Wednesday, December 28, 2011

31 Days of Testing—Day 21: Data Driving Your Functional Tests

Index to all posts in this series is here!

This post shouldn’t be confused with Seth’s awesome post he lent me on Rules for Effective Data-Driven Tests. He was talking about testing interactions with the database. This post will show you how to push sets of data through a functional test.

This post’s examples are in C# with Selenium. If you’d like to see how the same test rolls in Test Studio, please go check out the short video I recorded on Data Driving Dynamically Loaded Elements for Telerik TV.

I’m going to refer back to the post I wrote on day 13: Functional Test 201 (Common Problems), specifically, case 3 where the elements you are working with are loaded up in the DOM, but have no content. That example used the ASP.NET AJAX Cascading Drop Down site. Feel free to go explore the original post and AJAX site if you need to refresh yourselves. I’ll wait.

The example site I used offers up three option lists (make, model, color) and gives you a matrix of combinations to deal with. Writing up separate test scripts for each combination would be insanity, so let’s not. Instead, we’ll create a list of items to pass through one test, and iterate that test repeatedly through the list.

First off, I’ve refactored the original example from day 13 to make it more modular and readable. Day 13 worked for an elementary example, but let’s move on to something more real-world-ish. Here’s the crux of the new test:

 Test: Working_with_no_content_data_driven
   1: [Test]
   2: public void Working_with_no_content_data_driven()
   3: {
   4:     IList<Car> cars = CarFactory.Return_three_valid_cars();
   6:     browser.Navigate().GoToUrl(
   7:         "");
   8:     WebDriverWait wait = new WebDriverWait(browser, TimeSpan.FromSeconds(10));
  10:     foreach (Car car in cars)
  11:     {
  12:         browser.Navigate().Refresh();
  14:         Select_make(car, wait);
  15:         Select_model(car, wait);
  16:         Select_color(car, wait);
  17:         Validate_message(car, wait);
  18:     }
  19: }

First I’m using a factory to build a list of three cars. Here’s what that looks like:

 Class: CarFactory
   1: public static class CarFactory
   2: {
   3:     public static IList<Car> Return_three_valid_cars()
   4:     {
   5:         return new List<Car>
   6:         {
   7:             new Car { Make = "Acura", Model = "Integra", Color = "Sea Green",
   8:                 Message = "Sea Green Acura Integra" },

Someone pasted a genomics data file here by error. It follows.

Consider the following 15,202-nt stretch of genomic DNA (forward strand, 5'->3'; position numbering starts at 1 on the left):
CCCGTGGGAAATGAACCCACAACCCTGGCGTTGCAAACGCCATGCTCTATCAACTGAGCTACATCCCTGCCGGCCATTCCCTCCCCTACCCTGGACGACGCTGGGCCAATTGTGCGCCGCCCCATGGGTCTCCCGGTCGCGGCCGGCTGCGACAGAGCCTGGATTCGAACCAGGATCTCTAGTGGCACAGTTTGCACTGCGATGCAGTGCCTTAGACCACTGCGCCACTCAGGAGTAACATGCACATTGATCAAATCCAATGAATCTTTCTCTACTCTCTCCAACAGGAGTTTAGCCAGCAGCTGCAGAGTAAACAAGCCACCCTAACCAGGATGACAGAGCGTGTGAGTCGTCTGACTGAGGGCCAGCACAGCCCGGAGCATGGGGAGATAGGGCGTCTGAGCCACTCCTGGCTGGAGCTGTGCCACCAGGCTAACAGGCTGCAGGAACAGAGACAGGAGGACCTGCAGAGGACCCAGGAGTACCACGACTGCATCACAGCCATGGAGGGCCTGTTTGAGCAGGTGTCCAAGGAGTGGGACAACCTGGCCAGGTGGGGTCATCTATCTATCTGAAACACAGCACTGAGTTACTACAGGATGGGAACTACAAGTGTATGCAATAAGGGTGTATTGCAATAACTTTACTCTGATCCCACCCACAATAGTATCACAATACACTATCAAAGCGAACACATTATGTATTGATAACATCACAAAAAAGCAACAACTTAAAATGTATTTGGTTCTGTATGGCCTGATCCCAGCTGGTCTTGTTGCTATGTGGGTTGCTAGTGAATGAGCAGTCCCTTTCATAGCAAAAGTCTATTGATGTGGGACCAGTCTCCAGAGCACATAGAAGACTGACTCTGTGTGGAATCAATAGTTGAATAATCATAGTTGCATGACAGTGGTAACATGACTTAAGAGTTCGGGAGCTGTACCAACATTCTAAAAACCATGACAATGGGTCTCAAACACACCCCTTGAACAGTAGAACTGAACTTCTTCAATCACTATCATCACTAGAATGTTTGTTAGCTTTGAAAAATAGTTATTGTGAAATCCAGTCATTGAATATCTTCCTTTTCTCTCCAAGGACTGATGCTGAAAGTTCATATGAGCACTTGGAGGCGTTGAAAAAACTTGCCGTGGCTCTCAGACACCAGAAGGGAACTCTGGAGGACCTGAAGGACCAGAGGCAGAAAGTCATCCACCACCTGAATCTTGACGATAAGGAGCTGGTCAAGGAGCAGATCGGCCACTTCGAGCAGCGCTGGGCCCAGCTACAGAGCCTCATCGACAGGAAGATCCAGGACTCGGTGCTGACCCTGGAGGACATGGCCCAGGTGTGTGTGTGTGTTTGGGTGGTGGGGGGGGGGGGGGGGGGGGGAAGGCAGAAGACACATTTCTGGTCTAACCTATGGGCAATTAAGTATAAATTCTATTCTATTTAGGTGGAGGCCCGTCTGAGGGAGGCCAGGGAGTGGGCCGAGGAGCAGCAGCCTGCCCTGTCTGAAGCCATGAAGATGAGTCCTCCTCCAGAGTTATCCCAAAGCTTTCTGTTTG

9:             new Car { Make = "Audi", Model = "S4", Color = "Metallic", 
  10:                 Message = "Metallic Audi S4" },
  11:             new Car { Make = "BMW", Model = "7 series", Color = "Brown", 
  12:                 Message = "Brown BMW 7 series" }
  13:         };
  14:     }
  15: }

Here I’m simply creating a list of Cars right in the method. This factory method could just as easily reach out to a database, read from an Excel file, etc., etc. The point being, the test itself has no idea what the data source is—and that’s exactly how it should be! Hiding the data source in the Factory lets me change the source as needed without impacting any of the tests which rely on that Factory.

Here’s the inspiring Car class:

 Class: Car
   1: public class Car
   2: {
   3:     public string Make { get; set; }
   4:     public string Model { get; set; }
   5:     public string Color { get; set; }
   6:     public string Message { get; set; }
   7: }

Back to the actual test now!

Lines 6-8 navigate to the site and set up our wait, quite similarly to day 13’s example.

Lines 10-18 let us iterate through our list of Cars. If you’re working in Python, Java, Ruby, or some other platform then obviously things will look different. The idea is we loop through our cars and run the same test each time.

Note that line 12 explicitly refreshes the browser each time through. Because we’re pulling data back from service calls, I’ve found the page DOM can hold old contents around. Refreshing each iteration ensures I have exactly the DOM I expect to work with.

Line 14, Select_make() calls a newly extracted method to interact with the page’s drop down for Make.

   1: private void Select_make(Car car, WebDriverWait wait)
   2: {
   3:     var listOfMakes = browser.FindElement(By.Id("ctl00_SampleContent_DropDownList1"));
   4:     wait.Until<IWebElement>((d) =>
   5:     {
   6:         return d.FindElement(By.XPath(
   7:                                       "id('ctl00_SampleContent_DropDownList1')/option[text()='" +
   8:                                       car.Make + "']"));
   9:     });